Abstract Number: 2951 ($ISIS)
Potent antisense pharmacology of highly optimized antisense oligonucleotides in multiple transgenic, spontaneous and patient derived xenograft models of cancer reveals antitumor activity for the non-coding RNA MALAT-1.
Abstract Body: Antisense technology holds great promise as a novel drug discovery platform that can rapidly translate discoveries from cancer genomics into highly selective therapeutics. Antisense oligonucleotices (ASOs) are particularly attractive, as they can be applied to difficult to drug target classes currently not tractable by other therapeutic modalities. Recent clinical demonstration of activity for ASOs in cancer patients supports the potential of this drug class, however, challenges in demonstrating robust antisense pharmacology in preclinical cancer models has slowed the progress of this technology as cancer therapeutics. Here we have employed a high resolution in-situ hybridization-based methodology (QuantigeneTM) among other detection methods, to demonstrate visually and quantitatively the activity of systemically administered, high potency next generation antisense oligonucleotides, in multiple preclinical cancer models. Cancer models evaluated include, transgenic models, chemically induced tumor, genetically predisposed mouse strains, cell line derived xenograft and patient derived xenograft models. As a test antisense target RNA sequence we chose the non-coding RNA MALAT1 (also called NEAT2) because it is ubiquitously expressed at high levels in most cell types and thus RNA levels could be readily visualize at the cellular level by Quantigene method. In addition, as MALAT-1 is overexpressed in many human tumors it also had the potential to be a therapeutically relevant target. We screened >1000 ASO sequences in vitro and identified highly potent mouse and mouse/human cross reactive MALAT-1 ASOs that reduced target RNA in cells in culture with IC50 values in the low nanomalor range (10-50 nM), without any lipid mediated delivery vehicles (ASO free uptake). Systemic delivery (s.c. administration of ASOs formulated in saline) of MALAT1 ASOs in vivo were well tolerated in all animals tested, and reduced target RNA by 70->90% in the tumor cells of APC/min- mice, prostate tumor cells of the TRAMP model, DEN-induced HCC tumors as well as in the tumor cells of several human tumor xenograft models and in a patient derived NSCLC primary tumor explants model. Interestingly, MALAT-1 inhibition by ASOs was also associated with significant antitumor effects including inhibition of tumor formation and decreased BrdU positive cells in the polyps of APC/min- mice, decrease tumor growth in TRAMP prostate tumors and DEN HCC tumors and significant tumor growth delays in several xenograft and human tumor explant models. These data demonstrate unequivocal, potent, ASO mediated antisense activity of highly optimized next generation ASOs targeting MALAT-1 by systemic administration and highlight a previously uncharacterized role of the ncRNA MALAT1 as regulator of tumor growth in vivo.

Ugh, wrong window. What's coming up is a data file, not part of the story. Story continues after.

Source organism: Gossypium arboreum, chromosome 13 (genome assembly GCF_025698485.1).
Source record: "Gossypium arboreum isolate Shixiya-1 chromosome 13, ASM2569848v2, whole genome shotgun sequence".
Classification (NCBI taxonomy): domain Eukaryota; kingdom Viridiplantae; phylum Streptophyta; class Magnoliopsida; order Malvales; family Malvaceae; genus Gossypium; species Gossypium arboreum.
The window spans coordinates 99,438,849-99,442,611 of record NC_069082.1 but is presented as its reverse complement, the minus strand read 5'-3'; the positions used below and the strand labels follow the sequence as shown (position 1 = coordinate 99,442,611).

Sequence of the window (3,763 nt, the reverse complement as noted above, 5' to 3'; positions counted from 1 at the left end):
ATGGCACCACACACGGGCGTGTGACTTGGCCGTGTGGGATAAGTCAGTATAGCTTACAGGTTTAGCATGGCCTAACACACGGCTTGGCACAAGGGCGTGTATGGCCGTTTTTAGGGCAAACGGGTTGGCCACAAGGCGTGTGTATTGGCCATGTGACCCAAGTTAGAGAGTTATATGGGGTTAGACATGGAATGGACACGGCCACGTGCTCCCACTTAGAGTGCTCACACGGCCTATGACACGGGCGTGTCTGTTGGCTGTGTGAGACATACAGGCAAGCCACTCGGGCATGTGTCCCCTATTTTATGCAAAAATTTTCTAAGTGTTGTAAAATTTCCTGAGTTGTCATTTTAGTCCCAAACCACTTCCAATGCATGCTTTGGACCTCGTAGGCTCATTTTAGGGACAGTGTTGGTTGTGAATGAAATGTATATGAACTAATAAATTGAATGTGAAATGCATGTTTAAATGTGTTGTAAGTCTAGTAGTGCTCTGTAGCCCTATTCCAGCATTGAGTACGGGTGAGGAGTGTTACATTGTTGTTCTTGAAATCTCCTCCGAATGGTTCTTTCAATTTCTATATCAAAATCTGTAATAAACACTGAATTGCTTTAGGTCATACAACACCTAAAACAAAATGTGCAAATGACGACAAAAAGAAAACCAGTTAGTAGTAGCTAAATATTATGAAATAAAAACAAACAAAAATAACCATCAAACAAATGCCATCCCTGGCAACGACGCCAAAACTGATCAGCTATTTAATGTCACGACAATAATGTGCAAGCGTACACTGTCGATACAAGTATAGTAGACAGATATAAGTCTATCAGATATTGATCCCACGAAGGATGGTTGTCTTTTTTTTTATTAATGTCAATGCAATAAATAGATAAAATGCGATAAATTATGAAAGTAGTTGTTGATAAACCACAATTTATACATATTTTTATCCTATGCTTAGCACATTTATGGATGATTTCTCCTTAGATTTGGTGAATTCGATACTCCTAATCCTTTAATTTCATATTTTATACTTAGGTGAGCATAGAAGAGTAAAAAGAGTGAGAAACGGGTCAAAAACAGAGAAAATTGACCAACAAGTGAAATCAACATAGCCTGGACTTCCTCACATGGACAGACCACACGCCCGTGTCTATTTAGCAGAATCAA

Abstract Number: LB-363 ($ALNY)
Intravesical delivery of lipid nanoparticle formulated p21(Waf1/Cip1) activating dsRNA induces tumor regression and enhances animal survival in a orthotopic bladder cancer model
Abstract Body: Small RNA molecules are a promising new class of drugs by offering expanded targets not druggable by conventional therapies with high target specificity and low toxicity. However, their clinical use is significantly hindered by the lack of vehicles that deliver the molecules efficiently to target tissues and cells. The bladder is an easily accessible hollow organ and is ideal for local delivery of drugs or molecules such as small RNA. RNA activation (RNAa) is a newly discovered mechanism of gene induction triggered by promoter targeted double-stranded RNA, also known as small activating RNA (saRNA). In this study, we investigate, in an orthotopic bladder cancer model, antitumor effects of a saRNA (dsP21) targeting the promoter of the p21WAF1/CIP1 (p21) gene, a key negative regulator of the cell cycle rarely mutated or deleted in bladder cancer. Introducing dsP21 into bladder cancer cells activated p21 expression with subsequent inhibition of cell proliferation, arrest of the cell cycle and induction of apoptosis accompanied by the activation of caspase 3 and PARP. Chemical modification (2’-Fluoro) and subsequent formulation of dsP21 in lipid nanoparticles (LNPs) retained its RNAa activity with minimal immunostimulatory effect and extended its stability in urine, and when delivered intravesically it could well diffuse into the bladder wall. Delivery of LNP-formulated dsP21 (LNP-dsP21) into mouse bladder with established human bladder cancer significantly inhibited tumor growth and extended animal survival with demonstrated p21 activation in vivo. Of particular significance, LNP-dsP21 treatment caused the regression or disappearance of established tumors in 30% of the treated mice. Our results provide proof-of-principle that targeted activation of p21 can be applied to the treatment of bladder cancer and LNP-formulated small RNA can be successfully delivered to the bladder by intravesical instillation. Further clinical development of RNAa-based intravesical therapy is warranted for the treatment of residual and recurring bladder cancer in humans. Acknowledgement: financial support from the AACR Henry Shepard Bladder Cancer Research Grants (09-60-30-LI).